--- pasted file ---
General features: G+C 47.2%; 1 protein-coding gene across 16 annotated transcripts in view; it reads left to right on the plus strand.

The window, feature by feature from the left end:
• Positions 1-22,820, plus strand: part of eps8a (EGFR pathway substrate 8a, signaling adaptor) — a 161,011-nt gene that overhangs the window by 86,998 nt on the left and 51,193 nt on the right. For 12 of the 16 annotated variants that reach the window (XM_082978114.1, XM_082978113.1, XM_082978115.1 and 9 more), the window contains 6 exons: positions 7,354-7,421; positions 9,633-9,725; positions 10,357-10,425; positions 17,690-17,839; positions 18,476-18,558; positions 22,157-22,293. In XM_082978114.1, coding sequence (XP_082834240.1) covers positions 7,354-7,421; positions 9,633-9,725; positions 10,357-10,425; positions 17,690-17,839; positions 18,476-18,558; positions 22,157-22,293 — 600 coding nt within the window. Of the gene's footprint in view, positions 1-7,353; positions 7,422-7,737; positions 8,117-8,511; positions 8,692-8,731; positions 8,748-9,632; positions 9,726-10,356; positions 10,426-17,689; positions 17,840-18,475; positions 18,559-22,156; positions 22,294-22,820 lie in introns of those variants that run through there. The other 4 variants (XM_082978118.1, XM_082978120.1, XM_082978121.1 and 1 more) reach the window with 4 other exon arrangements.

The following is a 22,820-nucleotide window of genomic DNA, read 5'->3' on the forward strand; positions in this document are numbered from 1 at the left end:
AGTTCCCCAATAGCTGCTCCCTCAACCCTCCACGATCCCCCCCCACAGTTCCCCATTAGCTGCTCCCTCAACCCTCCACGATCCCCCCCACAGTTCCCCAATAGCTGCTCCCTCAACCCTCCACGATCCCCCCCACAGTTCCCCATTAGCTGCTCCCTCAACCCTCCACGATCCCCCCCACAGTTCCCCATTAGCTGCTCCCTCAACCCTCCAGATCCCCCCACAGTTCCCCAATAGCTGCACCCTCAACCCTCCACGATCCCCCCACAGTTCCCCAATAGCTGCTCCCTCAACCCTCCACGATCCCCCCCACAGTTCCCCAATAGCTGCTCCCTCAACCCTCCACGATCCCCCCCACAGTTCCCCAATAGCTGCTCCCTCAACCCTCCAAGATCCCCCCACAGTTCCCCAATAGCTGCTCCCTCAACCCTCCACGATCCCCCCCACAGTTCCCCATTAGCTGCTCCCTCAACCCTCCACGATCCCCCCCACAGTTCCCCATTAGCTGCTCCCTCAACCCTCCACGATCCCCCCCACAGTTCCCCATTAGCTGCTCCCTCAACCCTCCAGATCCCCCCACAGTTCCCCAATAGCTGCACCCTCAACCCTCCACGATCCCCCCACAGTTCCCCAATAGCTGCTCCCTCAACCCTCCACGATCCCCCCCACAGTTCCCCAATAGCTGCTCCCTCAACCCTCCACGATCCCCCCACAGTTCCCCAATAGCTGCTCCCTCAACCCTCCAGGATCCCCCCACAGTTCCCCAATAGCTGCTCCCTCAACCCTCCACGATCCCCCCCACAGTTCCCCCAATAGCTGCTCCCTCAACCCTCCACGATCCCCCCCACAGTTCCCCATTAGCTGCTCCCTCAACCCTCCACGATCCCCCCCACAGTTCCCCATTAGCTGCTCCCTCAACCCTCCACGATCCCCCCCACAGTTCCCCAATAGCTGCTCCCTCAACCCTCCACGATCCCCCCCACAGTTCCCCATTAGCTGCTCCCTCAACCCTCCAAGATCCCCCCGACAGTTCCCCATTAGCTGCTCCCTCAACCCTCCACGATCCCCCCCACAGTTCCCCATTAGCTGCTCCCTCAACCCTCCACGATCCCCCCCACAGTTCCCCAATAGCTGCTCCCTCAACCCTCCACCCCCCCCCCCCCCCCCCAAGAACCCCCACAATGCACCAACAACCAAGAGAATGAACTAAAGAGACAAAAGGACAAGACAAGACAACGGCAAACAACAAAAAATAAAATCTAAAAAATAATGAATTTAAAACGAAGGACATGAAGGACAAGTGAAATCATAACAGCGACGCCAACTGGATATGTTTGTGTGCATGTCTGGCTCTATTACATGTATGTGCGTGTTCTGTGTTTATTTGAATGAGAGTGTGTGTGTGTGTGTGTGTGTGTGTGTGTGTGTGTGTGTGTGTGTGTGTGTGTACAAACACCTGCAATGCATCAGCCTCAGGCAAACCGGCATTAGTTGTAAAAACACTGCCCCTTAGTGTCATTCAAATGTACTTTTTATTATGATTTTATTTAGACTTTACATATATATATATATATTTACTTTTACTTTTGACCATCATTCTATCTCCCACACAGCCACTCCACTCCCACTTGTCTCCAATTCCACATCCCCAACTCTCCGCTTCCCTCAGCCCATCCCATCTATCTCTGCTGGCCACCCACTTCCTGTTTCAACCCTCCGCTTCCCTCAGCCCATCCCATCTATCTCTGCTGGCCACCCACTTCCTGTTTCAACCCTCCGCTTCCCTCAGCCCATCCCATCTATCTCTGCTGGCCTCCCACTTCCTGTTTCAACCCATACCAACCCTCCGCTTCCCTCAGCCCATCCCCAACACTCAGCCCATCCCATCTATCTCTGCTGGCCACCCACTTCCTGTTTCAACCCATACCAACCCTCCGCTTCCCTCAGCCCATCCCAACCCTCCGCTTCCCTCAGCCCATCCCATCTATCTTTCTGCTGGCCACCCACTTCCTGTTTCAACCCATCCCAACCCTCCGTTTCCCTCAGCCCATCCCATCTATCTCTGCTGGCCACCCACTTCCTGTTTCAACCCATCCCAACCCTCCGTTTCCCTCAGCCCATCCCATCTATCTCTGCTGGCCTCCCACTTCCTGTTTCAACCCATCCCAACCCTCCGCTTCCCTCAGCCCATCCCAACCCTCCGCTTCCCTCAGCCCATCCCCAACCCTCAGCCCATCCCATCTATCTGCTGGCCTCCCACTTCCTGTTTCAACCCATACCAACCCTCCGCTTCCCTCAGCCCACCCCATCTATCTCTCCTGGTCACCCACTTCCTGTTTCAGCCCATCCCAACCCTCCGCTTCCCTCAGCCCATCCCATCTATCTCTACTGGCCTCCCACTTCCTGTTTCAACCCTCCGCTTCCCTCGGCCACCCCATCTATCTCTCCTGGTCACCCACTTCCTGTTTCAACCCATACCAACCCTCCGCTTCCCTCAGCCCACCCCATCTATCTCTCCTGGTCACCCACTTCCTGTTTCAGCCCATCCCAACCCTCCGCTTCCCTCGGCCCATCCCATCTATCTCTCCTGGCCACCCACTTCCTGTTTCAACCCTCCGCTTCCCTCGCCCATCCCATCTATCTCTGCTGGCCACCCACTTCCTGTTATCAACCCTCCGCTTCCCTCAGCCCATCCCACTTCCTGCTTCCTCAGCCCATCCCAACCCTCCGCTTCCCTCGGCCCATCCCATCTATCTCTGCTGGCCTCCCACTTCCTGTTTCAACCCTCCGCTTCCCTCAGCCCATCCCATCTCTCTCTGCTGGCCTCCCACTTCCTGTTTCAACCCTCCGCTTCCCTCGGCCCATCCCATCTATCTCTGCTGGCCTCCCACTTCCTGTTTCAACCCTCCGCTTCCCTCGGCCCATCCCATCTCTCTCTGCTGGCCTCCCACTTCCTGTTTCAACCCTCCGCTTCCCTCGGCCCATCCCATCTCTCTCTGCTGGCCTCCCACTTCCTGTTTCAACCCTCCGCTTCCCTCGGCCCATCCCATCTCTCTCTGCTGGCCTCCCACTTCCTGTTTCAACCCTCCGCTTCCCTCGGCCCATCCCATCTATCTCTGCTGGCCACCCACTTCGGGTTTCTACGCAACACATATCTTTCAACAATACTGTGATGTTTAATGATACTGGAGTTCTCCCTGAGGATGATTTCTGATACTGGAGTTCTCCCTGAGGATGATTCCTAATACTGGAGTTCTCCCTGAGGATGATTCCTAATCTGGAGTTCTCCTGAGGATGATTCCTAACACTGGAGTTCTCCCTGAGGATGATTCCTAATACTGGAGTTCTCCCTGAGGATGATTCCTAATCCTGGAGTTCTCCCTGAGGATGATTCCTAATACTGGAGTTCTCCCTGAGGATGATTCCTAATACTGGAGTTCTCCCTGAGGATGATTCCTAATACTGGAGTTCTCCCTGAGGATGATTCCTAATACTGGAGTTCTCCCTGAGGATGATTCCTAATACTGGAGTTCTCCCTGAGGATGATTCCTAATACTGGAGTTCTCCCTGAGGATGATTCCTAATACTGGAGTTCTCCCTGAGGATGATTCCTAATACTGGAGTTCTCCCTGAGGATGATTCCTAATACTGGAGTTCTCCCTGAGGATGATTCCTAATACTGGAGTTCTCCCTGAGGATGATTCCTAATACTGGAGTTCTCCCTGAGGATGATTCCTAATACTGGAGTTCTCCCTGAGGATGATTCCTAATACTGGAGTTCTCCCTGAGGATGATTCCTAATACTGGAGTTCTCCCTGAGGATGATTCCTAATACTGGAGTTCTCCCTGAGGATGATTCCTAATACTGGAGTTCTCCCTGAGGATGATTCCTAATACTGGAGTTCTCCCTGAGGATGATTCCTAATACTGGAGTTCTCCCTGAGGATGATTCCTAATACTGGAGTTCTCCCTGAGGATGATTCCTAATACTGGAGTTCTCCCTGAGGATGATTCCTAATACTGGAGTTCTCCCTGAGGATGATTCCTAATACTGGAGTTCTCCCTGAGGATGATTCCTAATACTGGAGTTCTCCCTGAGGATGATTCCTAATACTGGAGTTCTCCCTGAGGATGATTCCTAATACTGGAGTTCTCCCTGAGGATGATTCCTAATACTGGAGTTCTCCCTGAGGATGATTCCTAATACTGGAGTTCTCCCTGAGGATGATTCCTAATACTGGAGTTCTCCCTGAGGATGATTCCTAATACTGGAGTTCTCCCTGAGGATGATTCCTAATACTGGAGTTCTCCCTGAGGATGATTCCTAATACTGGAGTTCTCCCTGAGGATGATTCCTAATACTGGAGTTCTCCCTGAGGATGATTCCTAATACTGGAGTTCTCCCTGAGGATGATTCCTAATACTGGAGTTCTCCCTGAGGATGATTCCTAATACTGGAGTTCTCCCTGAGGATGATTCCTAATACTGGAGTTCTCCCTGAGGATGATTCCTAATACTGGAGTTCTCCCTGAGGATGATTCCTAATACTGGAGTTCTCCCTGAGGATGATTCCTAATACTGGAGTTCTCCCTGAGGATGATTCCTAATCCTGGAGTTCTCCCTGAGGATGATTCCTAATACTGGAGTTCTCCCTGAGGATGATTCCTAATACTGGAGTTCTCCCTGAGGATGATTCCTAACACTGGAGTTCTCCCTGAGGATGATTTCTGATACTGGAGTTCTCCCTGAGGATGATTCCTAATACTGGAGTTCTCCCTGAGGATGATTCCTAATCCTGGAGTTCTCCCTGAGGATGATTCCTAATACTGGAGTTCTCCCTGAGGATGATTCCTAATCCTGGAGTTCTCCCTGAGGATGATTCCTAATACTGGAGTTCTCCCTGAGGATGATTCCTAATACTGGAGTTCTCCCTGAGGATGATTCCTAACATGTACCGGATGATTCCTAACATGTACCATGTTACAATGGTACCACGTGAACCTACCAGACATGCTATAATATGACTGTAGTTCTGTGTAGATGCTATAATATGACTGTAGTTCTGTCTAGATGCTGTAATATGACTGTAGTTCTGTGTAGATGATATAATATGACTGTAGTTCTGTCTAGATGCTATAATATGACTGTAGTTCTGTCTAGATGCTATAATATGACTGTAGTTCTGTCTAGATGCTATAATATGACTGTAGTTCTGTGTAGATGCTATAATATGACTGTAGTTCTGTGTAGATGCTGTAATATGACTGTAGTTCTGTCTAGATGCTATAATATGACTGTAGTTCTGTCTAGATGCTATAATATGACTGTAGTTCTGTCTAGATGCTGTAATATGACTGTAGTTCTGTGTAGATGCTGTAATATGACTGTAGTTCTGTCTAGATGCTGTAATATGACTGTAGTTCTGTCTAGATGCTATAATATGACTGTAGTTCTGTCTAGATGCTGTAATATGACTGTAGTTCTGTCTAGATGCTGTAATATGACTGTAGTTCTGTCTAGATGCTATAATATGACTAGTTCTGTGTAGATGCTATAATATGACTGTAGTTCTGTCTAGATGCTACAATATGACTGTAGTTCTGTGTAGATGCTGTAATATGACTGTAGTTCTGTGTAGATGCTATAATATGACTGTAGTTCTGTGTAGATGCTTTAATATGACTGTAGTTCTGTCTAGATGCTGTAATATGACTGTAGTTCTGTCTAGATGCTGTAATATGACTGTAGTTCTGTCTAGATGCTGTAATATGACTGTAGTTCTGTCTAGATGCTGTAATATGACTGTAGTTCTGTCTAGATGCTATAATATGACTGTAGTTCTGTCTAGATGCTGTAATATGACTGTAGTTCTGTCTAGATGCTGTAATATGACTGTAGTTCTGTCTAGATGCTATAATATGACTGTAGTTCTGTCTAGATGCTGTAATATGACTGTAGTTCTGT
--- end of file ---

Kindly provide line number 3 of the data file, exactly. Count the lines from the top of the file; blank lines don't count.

• Positions 1-22,820, plus strand: part of eps8a (EGFR pathway substrate 8a, signaling adaptor) — a 161,011-nt gene that overhangs the window by 86,998 nt on the left and 51,193 nt on the right. For 12 of the 16 annotated variants that reach the window (XM_082978114.1, XM_082978113.1, XM_082978115.1 and 9 more), the window contains 6 exons: positions 7,354-7,421; positions 9,633-9,725; positions 10,357-10,425; positions 17,690-17,839; positions 18,476-18,558; positions 22,157-22,293. In XM_082978114.1, coding sequence (XP_082834240.1) covers positions 7,354-7,421; positions 9,633-9,725; positions 10,357-10,425; positions 17,690-17,839; positions 18,476-18,558; positions 22,157-22,293 — 600 coding nt within the window. Of the gene's footprint in view, positions 1-7,353; positions 7,422-7,737; positions 8,117-8,511; positions 8,692-8,731; positions 8,748-9,632; positions 9,726-10,356; positions 10,426-17,689; positions 17,840-18,475; positions 18,559-22,156; positions 22,294-22,820 lie in introns of those variants that run through there. The other 4 variants (XM_082978118.1, XM_082978120.1, XM_082978121.1 and 1 more) reach the window with 4 other exon arrangements.